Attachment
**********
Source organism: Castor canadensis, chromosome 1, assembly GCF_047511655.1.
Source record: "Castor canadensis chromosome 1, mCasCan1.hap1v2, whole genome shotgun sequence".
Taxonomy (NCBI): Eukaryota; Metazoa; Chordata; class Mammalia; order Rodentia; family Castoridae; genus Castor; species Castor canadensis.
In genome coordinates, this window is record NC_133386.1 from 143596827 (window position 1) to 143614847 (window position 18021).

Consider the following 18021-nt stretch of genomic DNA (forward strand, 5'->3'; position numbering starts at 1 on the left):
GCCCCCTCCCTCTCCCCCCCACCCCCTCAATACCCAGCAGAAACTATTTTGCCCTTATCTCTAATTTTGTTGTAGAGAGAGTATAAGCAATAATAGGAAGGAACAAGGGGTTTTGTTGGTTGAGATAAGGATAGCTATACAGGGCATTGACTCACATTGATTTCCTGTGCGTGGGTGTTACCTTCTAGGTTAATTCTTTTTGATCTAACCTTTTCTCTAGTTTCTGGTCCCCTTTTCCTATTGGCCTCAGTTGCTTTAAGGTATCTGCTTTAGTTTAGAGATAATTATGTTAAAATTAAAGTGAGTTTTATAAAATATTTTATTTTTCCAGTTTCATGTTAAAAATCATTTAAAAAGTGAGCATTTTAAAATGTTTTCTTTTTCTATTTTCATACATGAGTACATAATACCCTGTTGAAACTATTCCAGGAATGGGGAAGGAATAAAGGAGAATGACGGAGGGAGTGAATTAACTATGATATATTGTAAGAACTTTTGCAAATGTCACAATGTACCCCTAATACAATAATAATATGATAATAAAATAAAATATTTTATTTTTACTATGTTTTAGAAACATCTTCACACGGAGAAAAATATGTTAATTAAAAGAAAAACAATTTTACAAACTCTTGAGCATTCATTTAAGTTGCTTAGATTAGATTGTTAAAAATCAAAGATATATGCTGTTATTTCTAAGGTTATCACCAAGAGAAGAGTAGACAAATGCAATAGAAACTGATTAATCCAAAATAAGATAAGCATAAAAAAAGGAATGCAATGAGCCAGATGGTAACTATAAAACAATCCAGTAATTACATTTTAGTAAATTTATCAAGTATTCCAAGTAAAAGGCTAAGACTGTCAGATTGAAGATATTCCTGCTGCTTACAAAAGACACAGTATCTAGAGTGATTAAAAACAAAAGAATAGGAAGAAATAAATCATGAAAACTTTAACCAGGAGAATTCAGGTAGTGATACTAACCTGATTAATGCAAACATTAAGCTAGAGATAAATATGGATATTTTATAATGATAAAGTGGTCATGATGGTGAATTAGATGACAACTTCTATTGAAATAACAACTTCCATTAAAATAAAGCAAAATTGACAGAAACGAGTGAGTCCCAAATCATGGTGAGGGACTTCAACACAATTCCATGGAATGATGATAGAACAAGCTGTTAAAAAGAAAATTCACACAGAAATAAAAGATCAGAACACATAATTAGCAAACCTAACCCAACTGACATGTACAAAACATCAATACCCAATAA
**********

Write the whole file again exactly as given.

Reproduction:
Source organism: Castor canadensis, chromosome 1, assembly GCF_047511655.1.
Source record: "Castor canadensis chromosome 1, mCasCan1.hap1v2, whole genome shotgun sequence".
Taxonomy (NCBI): Eukaryota; Metazoa; Chordata; class Mammalia; order Rodentia; family Castoridae; genus Castor; species Castor canadensis.
In genome coordinates, this window is record NC_133386.1 from 143596827 (window position 1) to 143614847 (window position 18021).

Consider the following 18021-nt stretch of genomic DNA (forward strand, 5'->3'; position numbering starts at 1 on the left):
GCCCCCTCCCTCTCCCCCCCACCCCCTCAATACCCAGCAGAAACTATTTTGCCCTTATCTCTAATTTTGTTGTAGAGAGAGTATAAGCAATAATAGGAAGGAACAAGGGGTTTTGTTGGTTGAGATAAGGATAGCTATACAGGGCATTGACTCACATTGATTTCCTGTGCGTGGGTGTTACCTTCTAGGTTAATTCTTTTTGATCTAACCTTTTCTCTAGTTTCTGGTCCCCTTTTCCTATTGGCCTCAGTTGCTTTAAGGTATCTGCTTTAGTTTAGAGATAATTATGTTAAAATTAAAGTGAGTTTTATAAAATATTTTATTTTTCCAGTTTCATGTTAAAAATCATTTAAAAAGTGAGCATTTTAAAATGTTTTCTTTTTCTATTTTCATACATGAGTACATAATACCCTGTTGAAACTATTCCAGGAATGGGGAAGGAATAAAGGAGAATGACGGAGGGAGTGAATTAACTATGATATATTGTAAGAACTTTTGCAAATGTCACAATGTACCCCTAATACAATAATAATATGATAATAAAATAAAATATTTTATTTTTACTATGTTTTAGAAACATCTTCACACGGAGAAAAATATGTTAATTAAAAGAAAAACAATTTTACAAACTCTTGAGCATTCATTTAAGTTGCTTAGATTAGATTGTTAAAAATCAAAGATATATGCTGTTATTTCTAAGGTTATCACCAAGAGAAGAGTAGACAAATGCAATAGAAACTGATTAATCCAAAATAAGATAAGCATAAAAAAAGGAATGCAATGAGCCAGATGGTAACTATAAAACAATCCAGTAATTACATTTTAGTAAATTTATCAAGTATTCCAAGTAAAAGGCTAAGACTGTCAGATTGAAGATATTCCTGCTGCTTACAAAAGACACAGTATCTAGAGTGATTAAAAACAAAAGAATAGGAAGAAATAAATCATGAAAACTTTAACCAGGAGAATTCAGGTAGTGATACTAACCTGATTAATGCAAACATTAAGCTAGAGATAAATATGGATATTTTATAATGATAAAGTGGTCATGATGGTGAATTAGATGACAACTTCTATTGAAATAACAACTTCCATTAAAATAAAGCAAAATTGACAGAAACGAGTGAGTCCCAAATCATGGTGAGGGACTTCAACACAATTCCATGGAATGATGATAGAACAAGCTGTTAAAAAGAAAATTCACACAGAAATAAAAGATCAGAACACATAATTAGCAAACCTAACCCAACTGACATGTACAAAACATCAATACCCAATAA